The Italian Almanac
The Cutting Edge
A government decree was approved that slashes spending by 26 billion euros over the next three years. 'The government decided to discard the easiest path of across-the-board cuts in order to go down a more complex road, but one that is structurally profitable, according to analysis of the spending structure,' said Italian Premier Mario Monti.
The long-awaited spending review will cut 4.5 billion euros in 2012, 10.5 in 2013 and 11 in 2014. One of its most controversial measures will cut 10% of staff and 20% of managers in Italy's large public sector, widely considered a sacred cow of well-paying jobs with rich benefits untouchable by policy makers. Those offices and employees will now undergo mandatory progress reports, according to the review, which also removes a rule closing public offices in the week of Ferragosto, a national holiday on August 15, and the week between Christmas and New Year. Further cuts to those jobs would include reduced meal vouchers and prohibiting employees exchange vacation days for payouts. Italy's provincial governments will be cut by half, from 110 to just over 50, effective immediately.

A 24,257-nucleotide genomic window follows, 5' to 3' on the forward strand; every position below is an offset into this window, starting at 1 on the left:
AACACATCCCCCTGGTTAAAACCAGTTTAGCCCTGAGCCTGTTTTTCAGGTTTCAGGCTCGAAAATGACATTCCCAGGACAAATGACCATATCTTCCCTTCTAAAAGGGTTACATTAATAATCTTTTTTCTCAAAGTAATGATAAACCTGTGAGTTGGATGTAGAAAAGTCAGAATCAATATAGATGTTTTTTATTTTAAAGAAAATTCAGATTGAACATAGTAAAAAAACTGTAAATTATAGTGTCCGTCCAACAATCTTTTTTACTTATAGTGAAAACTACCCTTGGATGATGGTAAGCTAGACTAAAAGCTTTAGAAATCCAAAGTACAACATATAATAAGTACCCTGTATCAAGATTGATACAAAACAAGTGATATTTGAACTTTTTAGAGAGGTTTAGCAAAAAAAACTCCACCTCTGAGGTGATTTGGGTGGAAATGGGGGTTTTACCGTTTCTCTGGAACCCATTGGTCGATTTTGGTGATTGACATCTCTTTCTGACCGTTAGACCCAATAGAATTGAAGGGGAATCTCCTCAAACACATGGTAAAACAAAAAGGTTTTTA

In military spending, 10% of soldiers will be demobbed and various programs will be defunded: weapons spending by 100 million euros; peace-keeping missions by 8.9 million; benefits for victims of depleted-uranium exposure by 10 million; and recruiting programs by 5.6 million. Government purchasing will be slashed, especially in healthcare, but small hospitals have been saved after an initial draft culled them. In another change from the first draft, university funding will not be cut by 200 million euros but will be kept at current levels and there will not be a controversial boost for private Catholic schools. The spending review may also lead to eliminating roughly 30 courts, 37 prosecutors' offices and 220 judicial offices.
One of the most emblematic displays of government belt-tightening comes in the form of a 50% funding cut for hired limousines, or 'auto blu', a nearly ubiquitous sign of political power in Rome.